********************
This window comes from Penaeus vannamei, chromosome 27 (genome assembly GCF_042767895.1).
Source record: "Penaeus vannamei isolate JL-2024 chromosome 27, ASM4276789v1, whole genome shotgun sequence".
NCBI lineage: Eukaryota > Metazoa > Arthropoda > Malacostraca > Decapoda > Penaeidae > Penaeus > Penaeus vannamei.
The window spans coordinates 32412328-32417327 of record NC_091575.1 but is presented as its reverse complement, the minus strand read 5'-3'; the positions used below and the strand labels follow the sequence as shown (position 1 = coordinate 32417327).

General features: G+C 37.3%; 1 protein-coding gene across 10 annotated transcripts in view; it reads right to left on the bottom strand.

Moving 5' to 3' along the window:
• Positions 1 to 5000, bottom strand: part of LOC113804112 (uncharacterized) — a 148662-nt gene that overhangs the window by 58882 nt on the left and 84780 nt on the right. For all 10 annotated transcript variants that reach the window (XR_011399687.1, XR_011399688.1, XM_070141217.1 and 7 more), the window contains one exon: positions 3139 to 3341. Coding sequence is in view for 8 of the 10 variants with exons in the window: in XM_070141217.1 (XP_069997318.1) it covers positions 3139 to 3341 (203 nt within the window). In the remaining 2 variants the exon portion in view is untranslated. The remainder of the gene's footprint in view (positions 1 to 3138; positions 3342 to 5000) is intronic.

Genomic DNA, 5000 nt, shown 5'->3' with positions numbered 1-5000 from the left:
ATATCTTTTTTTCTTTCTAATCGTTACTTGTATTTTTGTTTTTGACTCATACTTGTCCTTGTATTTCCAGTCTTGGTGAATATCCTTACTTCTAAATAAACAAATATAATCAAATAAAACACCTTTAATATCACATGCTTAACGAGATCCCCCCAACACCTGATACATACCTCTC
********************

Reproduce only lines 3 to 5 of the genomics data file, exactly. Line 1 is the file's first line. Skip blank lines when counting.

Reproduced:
NCBI lineage: Eukaryota > Metazoa > Arthropoda > Malacostraca > Decapoda > Penaeidae > Penaeus > Penaeus vannamei.
The window spans coordinates 32412328-32417327 of record NC_091575.1 but is presented as its reverse complement, the minus strand read 5'-3'; the positions used below and the strand labels follow the sequence as shown (position 1 = coordinate 32417327).

General features: G+C 37.3%; 1 protein-coding gene across 10 annotated transcripts in view; it reads right to left on the bottom strand.